But this is all known, and I do not want to end with petty pessimism, a luxury of a few who can afford to be thus. The tryst of our own democratic destiny, Nehruvian or not, is inextricably entwined the media and information we consume. We are what we choose to engage with. I look at the hate and ignorance so evident all around us, and despair at how such a verdant island can be infected with such small-minded people. But every time I think this, I also recognise the value and potential of media today to open hearts and minds. To emancipate. To nourish and in our country, create active citizenship. To embrace as Nicholas Laughlin notes, the potential of being a country greater than we are, and what we think we can be.

Our independence isn’t at Galle Face. It is on this page, and if online, in every thumb or key-press. In choosing to engage, share, like, comment or forward, we promote a vision of our country in our own mould. That mould needs to be re-cast. We have independent from a coloniser, but we remain colonised in our outlook. That’s on us, not the British. We may today engage with seventy years of independence digitally, but do so with a socio-political mentality that pre-dates even 1948. Unless we can address this anachronism of self-perception and imagination, we will continue as a country to be cosmetically modern, but catastrophically colonised by our own demons.

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First published in The Sunday Island, 4 February 2018.

New agents of democratic decay

This column is based on a path-breaking investigative article authored by Yudhanjaya Wijeratne and I, published on Groundviews. See Namal Rajapaksa, bots and trolls: New contours of digital propaganda and online discourse in Sri Lanka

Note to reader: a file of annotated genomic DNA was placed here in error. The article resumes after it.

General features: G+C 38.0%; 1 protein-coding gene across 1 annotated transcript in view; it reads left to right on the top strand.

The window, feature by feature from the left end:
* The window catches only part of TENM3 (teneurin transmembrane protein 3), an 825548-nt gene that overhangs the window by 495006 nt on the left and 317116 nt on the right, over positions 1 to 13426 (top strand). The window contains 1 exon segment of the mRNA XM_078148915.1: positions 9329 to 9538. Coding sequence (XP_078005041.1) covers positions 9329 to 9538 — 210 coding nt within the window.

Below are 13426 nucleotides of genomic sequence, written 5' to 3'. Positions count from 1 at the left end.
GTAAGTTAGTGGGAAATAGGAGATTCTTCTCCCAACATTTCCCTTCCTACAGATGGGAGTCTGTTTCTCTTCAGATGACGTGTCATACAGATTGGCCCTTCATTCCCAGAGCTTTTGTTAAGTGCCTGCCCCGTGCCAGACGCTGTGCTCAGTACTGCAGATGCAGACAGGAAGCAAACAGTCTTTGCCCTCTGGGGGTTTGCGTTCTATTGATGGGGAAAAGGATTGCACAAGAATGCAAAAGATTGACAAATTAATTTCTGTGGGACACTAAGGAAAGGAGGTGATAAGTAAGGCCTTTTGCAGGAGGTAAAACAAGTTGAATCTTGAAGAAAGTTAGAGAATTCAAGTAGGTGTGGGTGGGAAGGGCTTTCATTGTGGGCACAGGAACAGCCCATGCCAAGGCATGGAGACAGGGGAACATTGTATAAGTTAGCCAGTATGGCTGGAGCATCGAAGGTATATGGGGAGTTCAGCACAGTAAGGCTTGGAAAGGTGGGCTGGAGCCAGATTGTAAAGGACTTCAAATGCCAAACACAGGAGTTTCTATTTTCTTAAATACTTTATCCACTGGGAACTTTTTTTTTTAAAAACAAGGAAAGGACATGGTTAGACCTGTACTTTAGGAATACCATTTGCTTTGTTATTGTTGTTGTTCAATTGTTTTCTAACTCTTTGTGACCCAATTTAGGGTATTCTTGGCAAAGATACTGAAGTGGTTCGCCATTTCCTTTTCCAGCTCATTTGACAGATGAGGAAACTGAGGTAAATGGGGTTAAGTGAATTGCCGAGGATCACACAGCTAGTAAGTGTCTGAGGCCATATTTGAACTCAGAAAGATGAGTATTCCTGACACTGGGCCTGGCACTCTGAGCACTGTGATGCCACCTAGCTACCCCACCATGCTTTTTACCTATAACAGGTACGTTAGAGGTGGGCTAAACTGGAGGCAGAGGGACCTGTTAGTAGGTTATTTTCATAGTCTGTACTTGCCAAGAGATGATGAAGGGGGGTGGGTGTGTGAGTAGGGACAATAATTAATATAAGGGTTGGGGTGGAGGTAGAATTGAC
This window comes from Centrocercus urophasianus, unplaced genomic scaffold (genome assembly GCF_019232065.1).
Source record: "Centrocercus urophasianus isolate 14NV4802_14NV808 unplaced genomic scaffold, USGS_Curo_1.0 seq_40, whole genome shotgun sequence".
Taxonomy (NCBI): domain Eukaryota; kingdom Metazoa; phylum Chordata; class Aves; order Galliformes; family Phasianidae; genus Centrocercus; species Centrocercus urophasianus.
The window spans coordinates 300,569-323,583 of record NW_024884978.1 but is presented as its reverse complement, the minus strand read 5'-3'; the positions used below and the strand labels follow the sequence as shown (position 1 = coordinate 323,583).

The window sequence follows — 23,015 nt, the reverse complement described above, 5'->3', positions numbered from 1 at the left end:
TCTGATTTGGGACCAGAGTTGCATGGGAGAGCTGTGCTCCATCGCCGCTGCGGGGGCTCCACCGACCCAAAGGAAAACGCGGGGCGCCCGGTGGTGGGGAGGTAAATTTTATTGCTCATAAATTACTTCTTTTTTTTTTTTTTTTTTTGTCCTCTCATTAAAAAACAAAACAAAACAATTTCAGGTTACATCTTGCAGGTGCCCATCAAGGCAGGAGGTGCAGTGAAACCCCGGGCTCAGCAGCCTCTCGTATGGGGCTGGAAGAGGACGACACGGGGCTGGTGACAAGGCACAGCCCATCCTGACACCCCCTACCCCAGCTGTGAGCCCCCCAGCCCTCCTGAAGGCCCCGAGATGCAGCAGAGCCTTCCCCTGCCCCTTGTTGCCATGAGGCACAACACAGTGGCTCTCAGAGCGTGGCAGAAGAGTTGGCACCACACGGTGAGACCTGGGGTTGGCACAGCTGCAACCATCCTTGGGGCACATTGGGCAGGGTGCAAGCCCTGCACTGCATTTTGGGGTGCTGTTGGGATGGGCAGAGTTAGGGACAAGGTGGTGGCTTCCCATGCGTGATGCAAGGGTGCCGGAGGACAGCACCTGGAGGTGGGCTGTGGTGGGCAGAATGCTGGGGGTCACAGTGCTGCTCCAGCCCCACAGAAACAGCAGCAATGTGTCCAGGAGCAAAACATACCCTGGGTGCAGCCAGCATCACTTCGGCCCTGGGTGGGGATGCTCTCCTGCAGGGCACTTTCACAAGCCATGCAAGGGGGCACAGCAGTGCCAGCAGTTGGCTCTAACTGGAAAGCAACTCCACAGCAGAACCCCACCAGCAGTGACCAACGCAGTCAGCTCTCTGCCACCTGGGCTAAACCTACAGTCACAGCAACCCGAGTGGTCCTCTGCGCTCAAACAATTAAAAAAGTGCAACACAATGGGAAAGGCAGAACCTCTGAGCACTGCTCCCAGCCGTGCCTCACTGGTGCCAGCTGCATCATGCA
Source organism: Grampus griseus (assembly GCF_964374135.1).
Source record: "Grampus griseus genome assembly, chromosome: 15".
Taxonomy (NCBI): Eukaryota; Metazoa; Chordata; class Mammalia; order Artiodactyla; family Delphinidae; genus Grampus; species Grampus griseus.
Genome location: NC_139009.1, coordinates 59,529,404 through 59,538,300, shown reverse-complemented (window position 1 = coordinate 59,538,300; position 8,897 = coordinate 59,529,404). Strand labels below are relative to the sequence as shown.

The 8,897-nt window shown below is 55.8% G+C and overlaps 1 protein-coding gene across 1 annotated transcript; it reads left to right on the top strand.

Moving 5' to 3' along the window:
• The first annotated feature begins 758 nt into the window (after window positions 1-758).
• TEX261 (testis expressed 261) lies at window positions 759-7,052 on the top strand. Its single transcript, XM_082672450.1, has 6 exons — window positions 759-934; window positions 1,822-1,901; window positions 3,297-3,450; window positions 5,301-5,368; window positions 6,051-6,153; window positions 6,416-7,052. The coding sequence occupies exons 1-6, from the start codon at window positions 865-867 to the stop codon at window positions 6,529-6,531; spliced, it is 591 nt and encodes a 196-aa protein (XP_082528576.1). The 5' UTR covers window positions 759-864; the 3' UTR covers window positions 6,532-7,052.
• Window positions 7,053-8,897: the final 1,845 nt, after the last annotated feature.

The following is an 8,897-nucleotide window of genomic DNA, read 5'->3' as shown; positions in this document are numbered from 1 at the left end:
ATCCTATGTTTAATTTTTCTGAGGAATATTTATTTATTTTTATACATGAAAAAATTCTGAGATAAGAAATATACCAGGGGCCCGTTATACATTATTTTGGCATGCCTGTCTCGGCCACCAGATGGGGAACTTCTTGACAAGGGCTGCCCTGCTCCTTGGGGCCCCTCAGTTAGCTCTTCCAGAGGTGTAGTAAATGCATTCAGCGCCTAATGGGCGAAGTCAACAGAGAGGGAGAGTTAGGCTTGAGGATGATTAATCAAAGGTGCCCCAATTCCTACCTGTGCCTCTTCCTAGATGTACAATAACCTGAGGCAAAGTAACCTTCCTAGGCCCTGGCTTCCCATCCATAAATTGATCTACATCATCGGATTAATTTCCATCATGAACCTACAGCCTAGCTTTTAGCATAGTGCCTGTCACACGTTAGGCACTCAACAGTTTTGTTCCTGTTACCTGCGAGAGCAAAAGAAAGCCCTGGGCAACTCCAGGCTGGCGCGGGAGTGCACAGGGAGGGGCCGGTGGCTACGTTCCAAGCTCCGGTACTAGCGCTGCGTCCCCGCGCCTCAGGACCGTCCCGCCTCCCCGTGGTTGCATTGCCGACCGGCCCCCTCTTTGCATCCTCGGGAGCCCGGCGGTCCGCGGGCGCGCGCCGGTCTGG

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There is a certain cadence and poetry to all sustained online interaction. Whatever the timbre and tenor of the exchange and whatever the platform – email, instant messaging, tweets, tags or comments – individuals online or social media accounts orbit around or at the centre of conversations that ebb and flow based on content. If you publish something online, many will respond. Those responses generate other responses, and sometimes, in platforms entirely distinct from the original location the content was featured on, or uploaded to. The author may choose to respond in return, creating another ripple effect. And so on. Mediums may change, and the mode of expression. But when in control of a platform or account, over time, you get to know what kinds of content generate what types of responses, and indeed, from which quarters. Those who read this column in print and are not on social media may find all this quite strange. Though hard to explain to someone not familiar with how social media works, online conversations very closely mirror real world group interactions – friends have their own linguistic shortcuts to access shared memories and experiences, close friends have nicknames for each other, what’s acceptable within a family isn’t the same with those outside it, strangers take some time to be embraced by a group and learn its social dynamics, some in the group respond more than others based on topic and context, others like to engage no matter what the issue, some listen more than they speak, others speak before comprehension, some are loud, others quiet, some prefer public disagreement, others choose to take you to a side and say how they feel.